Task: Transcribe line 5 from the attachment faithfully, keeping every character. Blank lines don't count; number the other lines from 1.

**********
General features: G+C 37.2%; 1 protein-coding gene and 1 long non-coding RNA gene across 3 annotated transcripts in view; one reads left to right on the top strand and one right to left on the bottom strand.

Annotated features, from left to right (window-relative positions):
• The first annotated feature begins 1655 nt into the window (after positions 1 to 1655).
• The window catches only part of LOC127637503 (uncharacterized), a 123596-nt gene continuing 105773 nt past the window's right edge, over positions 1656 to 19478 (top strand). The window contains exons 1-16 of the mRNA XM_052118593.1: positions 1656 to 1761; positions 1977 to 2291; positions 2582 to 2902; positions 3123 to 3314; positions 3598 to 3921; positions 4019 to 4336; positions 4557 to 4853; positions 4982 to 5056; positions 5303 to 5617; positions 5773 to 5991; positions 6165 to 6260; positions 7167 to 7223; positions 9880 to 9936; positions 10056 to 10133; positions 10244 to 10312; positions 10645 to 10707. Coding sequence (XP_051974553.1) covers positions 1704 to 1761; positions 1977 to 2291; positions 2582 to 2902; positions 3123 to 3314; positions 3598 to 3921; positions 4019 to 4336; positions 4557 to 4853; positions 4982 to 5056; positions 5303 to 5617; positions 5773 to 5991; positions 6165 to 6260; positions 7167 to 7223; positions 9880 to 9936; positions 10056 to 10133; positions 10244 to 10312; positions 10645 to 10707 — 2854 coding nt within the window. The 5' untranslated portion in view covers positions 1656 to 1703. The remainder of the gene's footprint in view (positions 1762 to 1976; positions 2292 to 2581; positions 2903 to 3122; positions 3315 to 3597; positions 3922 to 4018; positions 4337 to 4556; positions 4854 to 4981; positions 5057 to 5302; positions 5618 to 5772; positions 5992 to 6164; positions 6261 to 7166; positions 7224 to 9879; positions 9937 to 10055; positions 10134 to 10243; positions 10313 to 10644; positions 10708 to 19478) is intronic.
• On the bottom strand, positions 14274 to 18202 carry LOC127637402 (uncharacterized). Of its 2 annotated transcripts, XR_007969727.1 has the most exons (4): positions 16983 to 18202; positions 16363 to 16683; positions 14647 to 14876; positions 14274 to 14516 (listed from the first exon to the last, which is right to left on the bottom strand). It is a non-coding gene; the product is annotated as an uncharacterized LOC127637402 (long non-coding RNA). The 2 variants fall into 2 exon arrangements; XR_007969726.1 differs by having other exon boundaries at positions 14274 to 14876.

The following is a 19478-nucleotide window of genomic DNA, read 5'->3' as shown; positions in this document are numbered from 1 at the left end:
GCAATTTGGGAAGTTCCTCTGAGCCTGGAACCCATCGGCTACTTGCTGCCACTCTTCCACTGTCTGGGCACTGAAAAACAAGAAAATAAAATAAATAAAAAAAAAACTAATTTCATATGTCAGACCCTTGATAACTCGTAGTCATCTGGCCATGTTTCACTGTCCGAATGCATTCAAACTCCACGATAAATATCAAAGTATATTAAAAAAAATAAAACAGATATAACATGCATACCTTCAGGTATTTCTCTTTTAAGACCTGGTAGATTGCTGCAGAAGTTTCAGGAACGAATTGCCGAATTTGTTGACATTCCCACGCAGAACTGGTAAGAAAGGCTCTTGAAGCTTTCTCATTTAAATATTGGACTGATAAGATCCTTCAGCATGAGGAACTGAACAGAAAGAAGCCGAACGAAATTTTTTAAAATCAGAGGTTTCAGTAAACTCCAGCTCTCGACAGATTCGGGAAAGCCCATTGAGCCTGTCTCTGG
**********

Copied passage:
• On the bottom strand, positions 14274 to 18202 carry LOC127637402 (uncharacterized). Of its 2 annotated transcripts, XR_007969727.1 has the most exons (4): positions 16983 to 18202; positions 16363 to 16683; positions 14647 to 14876; positions 14274 to 14516 (listed from the first exon to the last, which is right to left on the bottom strand). It is a non-coding gene; the product is annotated as an uncharacterized LOC127637402 (long non-coding RNA). The 2 variants fall into 2 exon arrangements; XR_007969726.1 differs by having other exon boundaries at positions 14274 to 14876.